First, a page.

Two other features are worth spelling out as far as creativity and learning are concerned. The first is the balance between arbitrariness and structure. Many aspects of this short song were arbitrary – it could have gone in any one of a number of different directions, and went the way it did because of immediate circumstances such as the car standing outside, and our visit to the jumble sale. This was set within the context of an agreed set of musical and cultural conventions, however - those of the 12 bar blues. The negotiation of the balance between arbitrariness and structure is the essence of successful improvisation and creativity in many domains. The other feature stems from our respective roles: although I started it off and maintained continuity on the piano, the leadership of the song was soon taken over by Jon: who emerged as the teacher, and who as the learner, are by no means clear. Teaching in the creative arts is a two way process involving apprenticeship and scaffolding: these two concepts are widely used in current studies of teaching and learning, reflecting the influence of the Russian psychologist Lev Vygotsky.

Internal and external agendas in arts education

What happens to children’s creativity when they move beyond the family and enter school, which includes the agendas of teachers, curricula, lesson plans, and timetables? Many teachers feel that there is too much central control of children’s learning in the National Curriculum in England, and it is instructive to consider Froebel’s (1826) perspective on this issue:

We possess a great load of extraneous knowledge, which has been imposed on us.we have very little knowledge of our own that has originated in our own mind and grown with it…We must cease to estimate the success of our education and our schools in terms of this show of knowledge. Must we go on stamping our children like coins?

This raises the issue of inner and outer agendas, self-activity and ownership once again. If a child creates an original painting or piece of music in a teacher-directed lesson, who is it for - the child or the teacher? This was one of several questions that we investigated in the DELTA (DEvelopment of Learning and Teaching in the Arts) project, an investigation of the problems of assessment in creativity and arts education at Leicester University in the late 1980s. In this project we worked with primary school children and their teachers on activities in music, visual arts, and creative writing over a period of several months. We recently went back to rework some of the original interview data we had collected, in which both teachers and pupils were questioned about their views of the aims of these activities, and about their own roles in them (Hargreaves, Galton, Robinson, and Windridge, 2002).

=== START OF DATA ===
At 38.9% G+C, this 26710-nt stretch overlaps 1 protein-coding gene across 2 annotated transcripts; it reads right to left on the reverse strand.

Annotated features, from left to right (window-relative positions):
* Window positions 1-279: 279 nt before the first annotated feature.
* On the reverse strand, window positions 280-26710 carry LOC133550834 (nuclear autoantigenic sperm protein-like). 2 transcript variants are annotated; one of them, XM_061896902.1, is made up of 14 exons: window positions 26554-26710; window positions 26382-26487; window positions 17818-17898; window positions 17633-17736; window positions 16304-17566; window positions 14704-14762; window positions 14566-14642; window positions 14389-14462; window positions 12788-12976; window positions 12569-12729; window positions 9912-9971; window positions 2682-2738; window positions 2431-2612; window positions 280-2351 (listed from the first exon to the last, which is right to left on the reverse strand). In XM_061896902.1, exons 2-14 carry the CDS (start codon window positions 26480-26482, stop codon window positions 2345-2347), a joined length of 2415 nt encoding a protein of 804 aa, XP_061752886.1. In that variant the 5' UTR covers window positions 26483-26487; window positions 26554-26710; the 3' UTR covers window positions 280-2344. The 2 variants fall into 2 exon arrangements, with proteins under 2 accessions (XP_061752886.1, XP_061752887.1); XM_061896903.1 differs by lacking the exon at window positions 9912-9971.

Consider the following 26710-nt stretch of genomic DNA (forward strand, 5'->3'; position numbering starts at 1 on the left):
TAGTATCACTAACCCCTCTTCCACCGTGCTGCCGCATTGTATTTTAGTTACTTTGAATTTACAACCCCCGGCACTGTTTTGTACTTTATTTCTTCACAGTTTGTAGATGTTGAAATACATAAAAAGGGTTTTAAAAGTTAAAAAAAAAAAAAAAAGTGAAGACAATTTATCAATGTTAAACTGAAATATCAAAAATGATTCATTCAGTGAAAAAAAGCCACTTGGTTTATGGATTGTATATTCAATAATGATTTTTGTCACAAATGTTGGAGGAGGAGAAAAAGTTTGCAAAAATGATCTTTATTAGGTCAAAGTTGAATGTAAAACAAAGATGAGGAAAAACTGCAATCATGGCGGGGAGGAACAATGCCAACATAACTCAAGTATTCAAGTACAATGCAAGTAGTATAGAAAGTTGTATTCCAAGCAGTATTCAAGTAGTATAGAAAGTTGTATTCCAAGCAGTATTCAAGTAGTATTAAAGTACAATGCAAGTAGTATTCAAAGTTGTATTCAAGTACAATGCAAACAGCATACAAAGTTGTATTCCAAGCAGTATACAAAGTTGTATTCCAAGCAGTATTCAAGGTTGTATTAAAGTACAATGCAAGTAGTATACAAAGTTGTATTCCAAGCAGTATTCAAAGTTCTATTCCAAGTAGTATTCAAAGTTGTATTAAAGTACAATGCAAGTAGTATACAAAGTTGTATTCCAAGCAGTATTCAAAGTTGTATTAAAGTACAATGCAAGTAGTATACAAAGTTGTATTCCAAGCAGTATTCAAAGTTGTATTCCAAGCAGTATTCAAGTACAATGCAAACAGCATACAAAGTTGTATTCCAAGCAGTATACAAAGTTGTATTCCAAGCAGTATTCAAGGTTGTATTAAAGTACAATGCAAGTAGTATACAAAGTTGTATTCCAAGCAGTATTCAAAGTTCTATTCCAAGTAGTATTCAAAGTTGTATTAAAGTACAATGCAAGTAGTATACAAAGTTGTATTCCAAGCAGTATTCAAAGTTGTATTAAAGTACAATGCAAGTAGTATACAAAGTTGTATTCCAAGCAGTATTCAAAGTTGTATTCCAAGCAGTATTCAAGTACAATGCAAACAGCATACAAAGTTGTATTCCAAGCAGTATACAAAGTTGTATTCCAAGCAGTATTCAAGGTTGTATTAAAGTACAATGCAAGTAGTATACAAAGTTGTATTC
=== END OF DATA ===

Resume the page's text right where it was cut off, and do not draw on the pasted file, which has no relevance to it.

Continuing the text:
The teachers’ answers were fairly straightforward and predictable: they said that creative arts work enabled pupils to develop conceptual and analytic skills, art form specific skills and techniques, social co-operation, creativity, and self-expression. In other words, they were clear that the basic idea was for them to provide the optimal conditions for children to develop their own skills, and to develop autonomous self-directed learning. In their view, the children clearly ‘owned’ the work that they had produced.

The children had a much more complex and sophisticated view, however. When asked the question ‘how do you know when your work is finished?’, for example, one child replied

You take it to Mrs X (the teacher) and she reads through it and tells you whether it is finished or not.

This child perceived that the agenda was set by the teacher, but a second reply shows that this is not always the case:

I wouldn’t want her to tell us what to do. If she wanted that she should do it herself, it wouldn’t be ours.

Ownership is a more complex issue from the children’s point of view: although they see themselves as setting the agenda in the sense that it is their own piece of work, it is nevertheless carried out in a framework in which the rules are set by the teacher, the syllabus and the school. One of the main criteria for a good painting, for example, might be that it gets put up on the wall.

The responses to the question ‘what would you feel if the teacher asked you to change your work?’ also reveal the understanding that there are two conflicting agendas:

I’d wish I was in her position. I’d wish she were me and I was her and I could tell her to do it again

She is cleverer than me, she is the teacher and I’m still a kid. She’d know better, but I thought that was good and I did change it a bit and if she still insults me I don’t think it is nice, I would get quite cross

Two more responses to this same question reveal an even more sophisticated view of the ways in which one’s own effort or commitment might depend on the degree to which the agenda is set by the teacher: